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I want to introduce a remarkable young physician who you will be hearing more from in the future.
Dr. Utkarsh H. Acharya, DO, FACP is now the Program Director, Hematology-Oncology Fellowship Program, DFCI (Dana Farber Cancer Institute)/SEMC(St Elizabeth’s Medical Center) and an Attending Physician, Hematologic Malignancies, Dana Farber Cancer Institute and an Attending Physician, Cellular Therapy, Brigham & Women’s Hospital.
Everyone calls him Utty.
I knew him as my attending physician for most of my critical inpatient and outpatient care during my CAR-T trial at the S.C.C.A. (Seattle Cancer Care Alliance)/Hutch.
Utty was the one who lead the multi-disciplinary team that saw me through my darkest days in Seattle. He was a tremendous source of comfort for Patty, our daughters and me when things looked bleak; a beacon of medical knowledge, a responsive, compassionate physician, and a fountain of patience when dealing with a doctor as his patient.
I am forever grateful for his kind and skillful care.
Soon after I headed home from Seattle after my time as a patient and trial subject, he also left, in his case, for Harvard in Boston.
Utty prefers to write thoughtful answers for an interview rather than talk on the fly in front of a video camera, so I will be sharing our Q & A about CAR-T and other immune and cellular therapies over the next few weeks.
Here is the first of my seven questions:
Q: Why did you personally decide to get involved in immunotherapy?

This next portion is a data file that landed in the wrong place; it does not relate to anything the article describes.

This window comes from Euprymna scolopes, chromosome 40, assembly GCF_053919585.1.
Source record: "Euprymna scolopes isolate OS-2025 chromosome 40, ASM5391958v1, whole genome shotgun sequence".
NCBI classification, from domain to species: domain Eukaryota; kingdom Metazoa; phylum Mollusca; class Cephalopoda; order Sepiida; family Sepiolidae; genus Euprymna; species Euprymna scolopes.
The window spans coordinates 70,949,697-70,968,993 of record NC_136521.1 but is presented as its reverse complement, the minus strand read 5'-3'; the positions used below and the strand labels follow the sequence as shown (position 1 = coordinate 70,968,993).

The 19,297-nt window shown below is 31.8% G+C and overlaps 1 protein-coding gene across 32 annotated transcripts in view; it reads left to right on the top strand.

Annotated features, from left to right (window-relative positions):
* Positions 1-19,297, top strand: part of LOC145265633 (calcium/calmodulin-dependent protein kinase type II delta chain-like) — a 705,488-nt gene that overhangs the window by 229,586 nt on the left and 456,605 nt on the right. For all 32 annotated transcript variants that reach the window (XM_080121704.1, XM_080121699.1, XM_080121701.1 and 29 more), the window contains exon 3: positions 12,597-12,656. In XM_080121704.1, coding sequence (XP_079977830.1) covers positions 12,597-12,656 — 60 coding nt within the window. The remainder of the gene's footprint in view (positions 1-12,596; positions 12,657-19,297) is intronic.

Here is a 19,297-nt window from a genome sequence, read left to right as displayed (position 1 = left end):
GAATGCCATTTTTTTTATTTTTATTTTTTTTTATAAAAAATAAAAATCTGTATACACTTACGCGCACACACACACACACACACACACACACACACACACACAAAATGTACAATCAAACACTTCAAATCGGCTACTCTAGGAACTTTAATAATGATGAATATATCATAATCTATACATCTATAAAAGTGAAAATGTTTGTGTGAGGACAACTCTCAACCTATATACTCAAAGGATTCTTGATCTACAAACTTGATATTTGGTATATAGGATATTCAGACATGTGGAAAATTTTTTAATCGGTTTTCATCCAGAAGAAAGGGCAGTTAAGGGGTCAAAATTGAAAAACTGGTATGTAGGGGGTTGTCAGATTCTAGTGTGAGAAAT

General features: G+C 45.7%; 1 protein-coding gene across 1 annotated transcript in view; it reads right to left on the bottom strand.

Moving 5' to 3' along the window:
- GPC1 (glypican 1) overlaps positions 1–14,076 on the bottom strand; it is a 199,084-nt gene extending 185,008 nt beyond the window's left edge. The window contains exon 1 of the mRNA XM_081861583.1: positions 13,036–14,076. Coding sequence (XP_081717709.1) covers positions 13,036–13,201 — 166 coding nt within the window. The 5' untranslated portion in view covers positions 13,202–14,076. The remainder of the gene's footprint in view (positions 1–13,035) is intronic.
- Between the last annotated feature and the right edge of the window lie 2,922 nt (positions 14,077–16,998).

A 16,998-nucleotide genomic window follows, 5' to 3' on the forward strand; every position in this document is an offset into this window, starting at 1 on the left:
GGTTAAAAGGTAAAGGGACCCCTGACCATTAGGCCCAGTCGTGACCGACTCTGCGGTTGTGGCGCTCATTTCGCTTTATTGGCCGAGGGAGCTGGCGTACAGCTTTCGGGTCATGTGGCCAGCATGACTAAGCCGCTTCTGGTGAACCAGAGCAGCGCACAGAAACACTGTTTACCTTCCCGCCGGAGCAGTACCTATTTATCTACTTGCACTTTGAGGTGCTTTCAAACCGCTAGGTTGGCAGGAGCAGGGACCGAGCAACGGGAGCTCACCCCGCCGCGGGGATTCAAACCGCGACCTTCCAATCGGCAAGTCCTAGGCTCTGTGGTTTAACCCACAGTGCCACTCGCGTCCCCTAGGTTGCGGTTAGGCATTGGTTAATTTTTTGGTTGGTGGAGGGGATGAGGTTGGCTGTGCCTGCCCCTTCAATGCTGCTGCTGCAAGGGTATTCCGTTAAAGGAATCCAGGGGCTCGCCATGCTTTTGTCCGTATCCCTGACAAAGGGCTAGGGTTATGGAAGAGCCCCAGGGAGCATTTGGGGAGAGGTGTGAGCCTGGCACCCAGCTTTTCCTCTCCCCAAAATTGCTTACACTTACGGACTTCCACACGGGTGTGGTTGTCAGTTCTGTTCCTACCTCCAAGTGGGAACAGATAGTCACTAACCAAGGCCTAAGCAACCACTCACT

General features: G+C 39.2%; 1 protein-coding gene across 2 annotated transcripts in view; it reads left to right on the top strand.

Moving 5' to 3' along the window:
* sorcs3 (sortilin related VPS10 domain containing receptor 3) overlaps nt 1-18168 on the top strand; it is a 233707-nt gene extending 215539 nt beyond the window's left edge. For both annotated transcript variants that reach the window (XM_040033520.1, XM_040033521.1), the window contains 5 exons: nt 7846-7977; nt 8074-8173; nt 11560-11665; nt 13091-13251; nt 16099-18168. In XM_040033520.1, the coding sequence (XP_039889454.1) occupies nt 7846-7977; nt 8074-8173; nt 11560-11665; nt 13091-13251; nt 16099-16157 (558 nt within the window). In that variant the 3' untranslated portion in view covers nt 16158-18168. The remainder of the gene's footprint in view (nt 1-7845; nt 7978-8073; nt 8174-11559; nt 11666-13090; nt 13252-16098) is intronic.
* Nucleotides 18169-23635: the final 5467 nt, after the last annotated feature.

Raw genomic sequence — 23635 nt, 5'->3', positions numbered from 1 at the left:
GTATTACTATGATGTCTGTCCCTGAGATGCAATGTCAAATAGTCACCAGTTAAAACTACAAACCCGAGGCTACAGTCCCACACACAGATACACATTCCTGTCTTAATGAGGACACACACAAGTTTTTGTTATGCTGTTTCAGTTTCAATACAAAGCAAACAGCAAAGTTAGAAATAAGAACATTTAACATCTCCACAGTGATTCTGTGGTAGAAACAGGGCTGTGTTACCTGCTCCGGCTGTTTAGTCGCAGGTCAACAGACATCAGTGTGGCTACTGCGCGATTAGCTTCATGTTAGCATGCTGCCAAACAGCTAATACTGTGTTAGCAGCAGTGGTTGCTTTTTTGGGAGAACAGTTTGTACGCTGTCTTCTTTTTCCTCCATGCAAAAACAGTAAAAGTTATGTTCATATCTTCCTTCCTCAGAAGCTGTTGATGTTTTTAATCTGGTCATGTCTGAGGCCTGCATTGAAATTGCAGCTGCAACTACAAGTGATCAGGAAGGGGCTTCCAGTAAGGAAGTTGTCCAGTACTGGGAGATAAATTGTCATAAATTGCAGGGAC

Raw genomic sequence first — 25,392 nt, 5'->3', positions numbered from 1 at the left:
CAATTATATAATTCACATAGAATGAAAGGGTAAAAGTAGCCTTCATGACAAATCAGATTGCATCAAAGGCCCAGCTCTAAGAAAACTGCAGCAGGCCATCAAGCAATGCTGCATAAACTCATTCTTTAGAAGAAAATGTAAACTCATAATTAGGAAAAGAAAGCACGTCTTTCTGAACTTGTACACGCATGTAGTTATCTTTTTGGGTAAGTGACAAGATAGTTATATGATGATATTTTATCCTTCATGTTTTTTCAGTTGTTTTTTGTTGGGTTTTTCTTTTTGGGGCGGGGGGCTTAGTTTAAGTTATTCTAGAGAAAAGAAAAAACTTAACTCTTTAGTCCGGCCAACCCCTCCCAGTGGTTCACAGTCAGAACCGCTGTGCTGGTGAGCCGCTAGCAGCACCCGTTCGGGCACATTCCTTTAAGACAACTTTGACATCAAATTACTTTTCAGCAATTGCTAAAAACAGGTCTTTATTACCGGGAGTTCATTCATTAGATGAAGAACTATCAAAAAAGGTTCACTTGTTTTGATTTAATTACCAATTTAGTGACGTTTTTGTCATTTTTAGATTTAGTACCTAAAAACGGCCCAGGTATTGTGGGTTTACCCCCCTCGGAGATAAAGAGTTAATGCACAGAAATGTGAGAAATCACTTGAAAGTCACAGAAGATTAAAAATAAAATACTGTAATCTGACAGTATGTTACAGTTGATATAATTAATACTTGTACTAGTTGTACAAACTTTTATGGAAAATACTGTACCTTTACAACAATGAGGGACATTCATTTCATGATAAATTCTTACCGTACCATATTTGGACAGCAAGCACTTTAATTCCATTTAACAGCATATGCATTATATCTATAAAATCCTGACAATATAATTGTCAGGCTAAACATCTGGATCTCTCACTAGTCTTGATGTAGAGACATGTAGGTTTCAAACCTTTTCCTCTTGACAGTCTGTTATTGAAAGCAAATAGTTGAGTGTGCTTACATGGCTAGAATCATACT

A: To me, the mere presence of cancer implies either the failure of our immune system or evasion to the immune system by the tumor. When considering systemic treatment approaches in patients with widespread disease (regardless of the tumor type), chemotherapy has been heavily utilized for the better portion of the field’s existence. While chemotherapy can be effective and certainly will continue to have a role in the management of cancer, it can be non-specifically toxic and its effects aren’t always durable or curative despite the potential to induce disease response in various disease states (i.e. CLL). It is especially less effective in the salvage settings after patients have failed or relapsed after prior inductions. Thus, new modalities of treating cancer are necessary in cases of chemotherapy failure. Fortunately, molecular profiling has advanced over the years allowing for not only prognostication of various cancers but, just as importantly, the development of targeted agents by small molecules to address cancer (i.e. ibrutinib / venetoclax). Unfortunately, however, these agents are not curative and require indefinite administration of the drug until it loses its beneficial effects. This ultimately leads us into the modern day era of immuno-oncology/immunotherapy. While present day immunotherapy is growing in terms of sophistication with the inception of novel checkpoint inhibitors and adoptive cellular therapies (i.e. CAR-T cells) to the bedside, the concept of harnessing the immune system to combat cancer is not new. Immune based treatments have been historically used in conventionally incurable conditions such as metastatic melanoma and renal cell carcinoma with high dose IL-2 (a potent cytokine that is known to populate T-cells – our body’s own natural cancer killing cells) with the potential to induce long term remissions in select patients. Additionally, allogeneic hematopoetic stem cell transplant is an immunotherapeutic modality, which has the potential to induce cures through a “graft versus tumor” effect as demonstrated in patients with aggressive blood cancers with high risk disease or were incurable by chemotherapy. Thus, the present day approach of harnessing and engineering the immune system through CAR-T cell therapy was of personal clinical interest as an oncologist.